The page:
Minimum Viable Product Hack

Nice example of a minimum viable product; an iPad bolted to the wall in an opticians (Specsavers) locked to run the stock Photos application.

There appeared to be some issues with customer privacy (how are customer photos managed, destroyed?), the ability to export/share photos and customer engagement (customers that used technology used their smartphones, not the Specsavers iPad).

An interesting, low risk and low cost, method to test whether there is merit in a idea before investing in developing software for it, or rolling out hardware to all stores. Similar to the fascinating lean UX work from the Nordstrom Innovation Lab:

Lift (Elevator) Door Sensor Usability

Cafe in the Crypt Lift

Notice and hazard tape applied to a lift in an attempt to hack a more efficient user journey when the lift is operating at peak capacity, e.g., when a concert in the Café in the Crypt finishes, or when users loiter too close to the door sensor.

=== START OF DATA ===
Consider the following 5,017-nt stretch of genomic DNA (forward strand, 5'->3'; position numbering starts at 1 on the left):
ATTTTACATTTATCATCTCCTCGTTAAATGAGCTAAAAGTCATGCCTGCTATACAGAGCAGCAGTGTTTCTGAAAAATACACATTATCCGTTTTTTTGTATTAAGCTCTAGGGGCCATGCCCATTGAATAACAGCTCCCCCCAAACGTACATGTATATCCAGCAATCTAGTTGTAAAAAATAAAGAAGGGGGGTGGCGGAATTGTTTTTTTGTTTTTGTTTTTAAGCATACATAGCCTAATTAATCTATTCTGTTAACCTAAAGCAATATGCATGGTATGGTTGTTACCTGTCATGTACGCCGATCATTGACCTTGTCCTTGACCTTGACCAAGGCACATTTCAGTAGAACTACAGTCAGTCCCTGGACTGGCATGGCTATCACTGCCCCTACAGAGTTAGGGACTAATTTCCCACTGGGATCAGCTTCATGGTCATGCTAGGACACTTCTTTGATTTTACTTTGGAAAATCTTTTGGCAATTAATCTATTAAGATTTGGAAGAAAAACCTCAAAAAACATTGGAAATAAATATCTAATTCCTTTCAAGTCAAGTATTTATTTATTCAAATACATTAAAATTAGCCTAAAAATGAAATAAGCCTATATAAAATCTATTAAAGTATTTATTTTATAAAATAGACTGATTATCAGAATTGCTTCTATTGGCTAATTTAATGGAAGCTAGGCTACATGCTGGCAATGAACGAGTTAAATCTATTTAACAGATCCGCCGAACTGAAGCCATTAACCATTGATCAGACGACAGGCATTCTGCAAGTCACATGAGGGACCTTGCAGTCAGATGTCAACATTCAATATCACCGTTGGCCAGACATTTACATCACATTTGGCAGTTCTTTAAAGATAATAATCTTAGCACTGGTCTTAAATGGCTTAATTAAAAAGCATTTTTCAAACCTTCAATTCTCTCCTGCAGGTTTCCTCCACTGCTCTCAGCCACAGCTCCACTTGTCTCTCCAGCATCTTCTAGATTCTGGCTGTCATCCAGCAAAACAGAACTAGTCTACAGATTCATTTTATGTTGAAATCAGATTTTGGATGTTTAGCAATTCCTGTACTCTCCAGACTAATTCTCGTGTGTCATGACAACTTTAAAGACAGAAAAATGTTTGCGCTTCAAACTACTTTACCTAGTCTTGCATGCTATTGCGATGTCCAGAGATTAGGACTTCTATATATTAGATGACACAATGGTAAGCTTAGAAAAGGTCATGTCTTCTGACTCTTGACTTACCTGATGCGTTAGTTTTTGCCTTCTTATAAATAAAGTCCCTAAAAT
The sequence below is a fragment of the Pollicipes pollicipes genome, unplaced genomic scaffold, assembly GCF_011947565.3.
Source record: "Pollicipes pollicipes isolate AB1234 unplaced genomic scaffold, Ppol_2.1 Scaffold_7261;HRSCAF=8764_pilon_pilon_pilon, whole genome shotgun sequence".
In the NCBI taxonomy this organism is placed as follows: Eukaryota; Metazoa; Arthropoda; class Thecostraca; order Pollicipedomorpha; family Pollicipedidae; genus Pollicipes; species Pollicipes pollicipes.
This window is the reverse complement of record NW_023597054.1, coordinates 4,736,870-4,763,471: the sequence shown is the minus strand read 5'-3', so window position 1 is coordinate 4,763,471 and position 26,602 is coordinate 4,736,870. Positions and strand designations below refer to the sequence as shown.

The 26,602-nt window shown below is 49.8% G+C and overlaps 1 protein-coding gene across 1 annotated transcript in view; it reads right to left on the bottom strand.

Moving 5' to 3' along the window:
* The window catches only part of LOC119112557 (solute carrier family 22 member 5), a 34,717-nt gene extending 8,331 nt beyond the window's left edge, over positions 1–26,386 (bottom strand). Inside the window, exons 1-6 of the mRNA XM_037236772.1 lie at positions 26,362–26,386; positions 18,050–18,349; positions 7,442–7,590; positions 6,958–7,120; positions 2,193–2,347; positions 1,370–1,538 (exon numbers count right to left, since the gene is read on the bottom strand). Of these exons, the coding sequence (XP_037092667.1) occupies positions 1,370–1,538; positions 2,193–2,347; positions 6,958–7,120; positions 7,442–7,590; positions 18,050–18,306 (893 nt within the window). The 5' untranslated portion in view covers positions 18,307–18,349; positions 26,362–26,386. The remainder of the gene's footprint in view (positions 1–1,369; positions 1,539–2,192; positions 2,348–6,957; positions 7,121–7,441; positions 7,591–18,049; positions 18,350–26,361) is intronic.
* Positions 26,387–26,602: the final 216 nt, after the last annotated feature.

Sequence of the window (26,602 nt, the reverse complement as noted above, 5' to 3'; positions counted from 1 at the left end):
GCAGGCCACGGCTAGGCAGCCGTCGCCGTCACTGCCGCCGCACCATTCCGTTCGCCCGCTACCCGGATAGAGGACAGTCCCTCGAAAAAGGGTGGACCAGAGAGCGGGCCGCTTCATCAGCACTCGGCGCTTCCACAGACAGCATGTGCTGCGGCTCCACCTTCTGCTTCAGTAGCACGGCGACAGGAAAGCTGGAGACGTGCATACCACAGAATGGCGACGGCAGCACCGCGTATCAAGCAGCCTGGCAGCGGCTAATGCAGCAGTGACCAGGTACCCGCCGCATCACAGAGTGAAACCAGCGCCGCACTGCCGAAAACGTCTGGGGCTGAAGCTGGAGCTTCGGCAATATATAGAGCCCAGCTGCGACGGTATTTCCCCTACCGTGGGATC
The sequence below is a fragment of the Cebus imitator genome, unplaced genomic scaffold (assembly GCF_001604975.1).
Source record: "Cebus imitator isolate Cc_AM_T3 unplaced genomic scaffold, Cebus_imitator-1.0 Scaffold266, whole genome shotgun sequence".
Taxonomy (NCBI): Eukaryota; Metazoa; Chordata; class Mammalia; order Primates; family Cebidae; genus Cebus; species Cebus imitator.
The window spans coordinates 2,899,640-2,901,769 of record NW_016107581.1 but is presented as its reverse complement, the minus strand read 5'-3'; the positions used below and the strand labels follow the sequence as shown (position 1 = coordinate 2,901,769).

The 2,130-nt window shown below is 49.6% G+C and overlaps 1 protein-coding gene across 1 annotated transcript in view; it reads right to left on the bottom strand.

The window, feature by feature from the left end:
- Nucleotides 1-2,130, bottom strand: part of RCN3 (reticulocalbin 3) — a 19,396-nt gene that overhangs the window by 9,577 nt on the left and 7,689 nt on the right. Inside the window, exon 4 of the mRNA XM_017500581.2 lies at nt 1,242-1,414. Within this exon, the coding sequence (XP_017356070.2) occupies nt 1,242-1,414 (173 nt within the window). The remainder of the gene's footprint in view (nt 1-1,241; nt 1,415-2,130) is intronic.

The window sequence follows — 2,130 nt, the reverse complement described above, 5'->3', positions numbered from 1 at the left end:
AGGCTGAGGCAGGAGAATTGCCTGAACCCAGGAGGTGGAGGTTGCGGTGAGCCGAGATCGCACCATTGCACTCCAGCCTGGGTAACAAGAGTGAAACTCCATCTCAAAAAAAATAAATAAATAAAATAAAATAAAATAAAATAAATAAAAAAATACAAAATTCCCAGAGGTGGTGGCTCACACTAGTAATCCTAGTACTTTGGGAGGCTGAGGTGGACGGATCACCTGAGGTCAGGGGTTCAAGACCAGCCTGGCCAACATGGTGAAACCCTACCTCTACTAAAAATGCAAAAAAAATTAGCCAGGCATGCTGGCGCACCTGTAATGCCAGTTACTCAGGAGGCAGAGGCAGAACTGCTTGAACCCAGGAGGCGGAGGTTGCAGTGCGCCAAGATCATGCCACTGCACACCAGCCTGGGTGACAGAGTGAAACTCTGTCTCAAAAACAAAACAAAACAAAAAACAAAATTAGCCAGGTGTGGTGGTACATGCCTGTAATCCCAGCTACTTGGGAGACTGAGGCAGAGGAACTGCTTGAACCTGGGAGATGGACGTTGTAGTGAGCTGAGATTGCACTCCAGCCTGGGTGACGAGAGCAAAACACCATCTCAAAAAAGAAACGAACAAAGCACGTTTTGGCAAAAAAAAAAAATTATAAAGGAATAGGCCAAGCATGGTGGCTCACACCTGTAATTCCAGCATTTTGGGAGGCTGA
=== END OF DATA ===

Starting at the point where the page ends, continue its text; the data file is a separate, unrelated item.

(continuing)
Issue probably located in initial requirements engineering and software design compounded by (presumed) absence of user testing or modelling.

Notice reads

Please stand inside taped area to avoid the door sensors.

If the lift doors are held open for too long this very intelligent lift thinks it has a problem and takes itself out of service to run diagnostic checks.

We are working with the lift engineers to convince this lift that its only purpose in life is to take you between the ground floor and the crypt level!